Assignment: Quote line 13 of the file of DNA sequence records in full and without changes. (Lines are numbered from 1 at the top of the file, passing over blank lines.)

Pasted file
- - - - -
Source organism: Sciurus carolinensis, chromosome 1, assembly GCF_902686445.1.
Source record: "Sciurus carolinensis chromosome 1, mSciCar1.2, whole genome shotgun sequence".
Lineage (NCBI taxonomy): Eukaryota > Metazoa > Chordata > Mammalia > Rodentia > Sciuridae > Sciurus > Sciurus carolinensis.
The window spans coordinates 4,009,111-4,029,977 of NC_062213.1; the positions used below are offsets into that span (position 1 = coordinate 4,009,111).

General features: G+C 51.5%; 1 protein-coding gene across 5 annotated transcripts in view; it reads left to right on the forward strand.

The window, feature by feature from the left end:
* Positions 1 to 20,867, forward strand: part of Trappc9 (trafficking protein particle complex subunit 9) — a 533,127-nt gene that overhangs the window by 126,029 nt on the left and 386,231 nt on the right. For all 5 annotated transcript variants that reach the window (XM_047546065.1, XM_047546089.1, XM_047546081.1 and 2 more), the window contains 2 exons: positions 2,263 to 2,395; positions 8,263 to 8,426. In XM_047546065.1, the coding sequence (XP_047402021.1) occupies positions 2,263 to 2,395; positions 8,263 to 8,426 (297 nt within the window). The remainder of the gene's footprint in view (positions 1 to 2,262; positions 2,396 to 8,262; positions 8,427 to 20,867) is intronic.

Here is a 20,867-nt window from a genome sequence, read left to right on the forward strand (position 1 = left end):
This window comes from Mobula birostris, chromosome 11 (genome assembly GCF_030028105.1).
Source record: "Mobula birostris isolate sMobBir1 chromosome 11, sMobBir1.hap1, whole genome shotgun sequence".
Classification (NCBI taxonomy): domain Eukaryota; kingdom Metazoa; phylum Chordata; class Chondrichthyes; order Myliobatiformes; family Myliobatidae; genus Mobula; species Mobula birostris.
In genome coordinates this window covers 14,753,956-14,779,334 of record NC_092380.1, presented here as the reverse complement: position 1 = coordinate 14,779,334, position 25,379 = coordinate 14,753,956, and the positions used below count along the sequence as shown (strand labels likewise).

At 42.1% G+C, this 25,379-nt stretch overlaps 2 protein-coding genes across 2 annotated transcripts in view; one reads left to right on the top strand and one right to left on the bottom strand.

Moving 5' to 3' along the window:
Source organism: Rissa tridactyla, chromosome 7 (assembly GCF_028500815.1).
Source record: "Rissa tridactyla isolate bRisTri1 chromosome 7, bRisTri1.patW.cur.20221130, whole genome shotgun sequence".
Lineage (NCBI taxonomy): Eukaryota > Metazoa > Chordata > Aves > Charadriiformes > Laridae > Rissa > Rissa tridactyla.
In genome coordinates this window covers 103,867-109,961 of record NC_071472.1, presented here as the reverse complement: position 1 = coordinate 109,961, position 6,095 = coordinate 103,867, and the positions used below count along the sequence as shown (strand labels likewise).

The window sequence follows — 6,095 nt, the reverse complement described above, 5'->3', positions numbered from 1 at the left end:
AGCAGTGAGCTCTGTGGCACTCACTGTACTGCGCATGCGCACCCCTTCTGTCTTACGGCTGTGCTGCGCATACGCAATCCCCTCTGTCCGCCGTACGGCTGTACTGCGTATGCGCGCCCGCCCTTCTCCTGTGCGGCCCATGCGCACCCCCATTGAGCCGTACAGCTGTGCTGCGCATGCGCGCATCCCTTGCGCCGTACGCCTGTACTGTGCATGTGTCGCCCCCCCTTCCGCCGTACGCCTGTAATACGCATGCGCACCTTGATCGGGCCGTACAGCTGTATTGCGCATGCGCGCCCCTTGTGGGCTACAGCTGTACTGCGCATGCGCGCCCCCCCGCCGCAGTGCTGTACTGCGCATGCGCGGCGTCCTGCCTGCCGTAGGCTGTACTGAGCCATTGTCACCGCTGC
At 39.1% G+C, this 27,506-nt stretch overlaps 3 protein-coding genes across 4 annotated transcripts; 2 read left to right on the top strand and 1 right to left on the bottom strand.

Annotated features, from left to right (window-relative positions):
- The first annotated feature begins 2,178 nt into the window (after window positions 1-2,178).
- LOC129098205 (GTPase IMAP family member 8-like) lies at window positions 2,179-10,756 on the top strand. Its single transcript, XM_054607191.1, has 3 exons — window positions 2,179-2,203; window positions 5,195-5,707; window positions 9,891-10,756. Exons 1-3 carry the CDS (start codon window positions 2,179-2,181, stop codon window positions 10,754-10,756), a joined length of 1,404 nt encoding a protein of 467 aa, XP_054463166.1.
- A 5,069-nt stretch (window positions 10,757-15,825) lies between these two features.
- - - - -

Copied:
At 42.1% G+C, this 25,379-nt stretch overlaps 2 protein-coding genes across 2 annotated transcripts in view; one reads left to right on the top strand and one right to left on the bottom strand.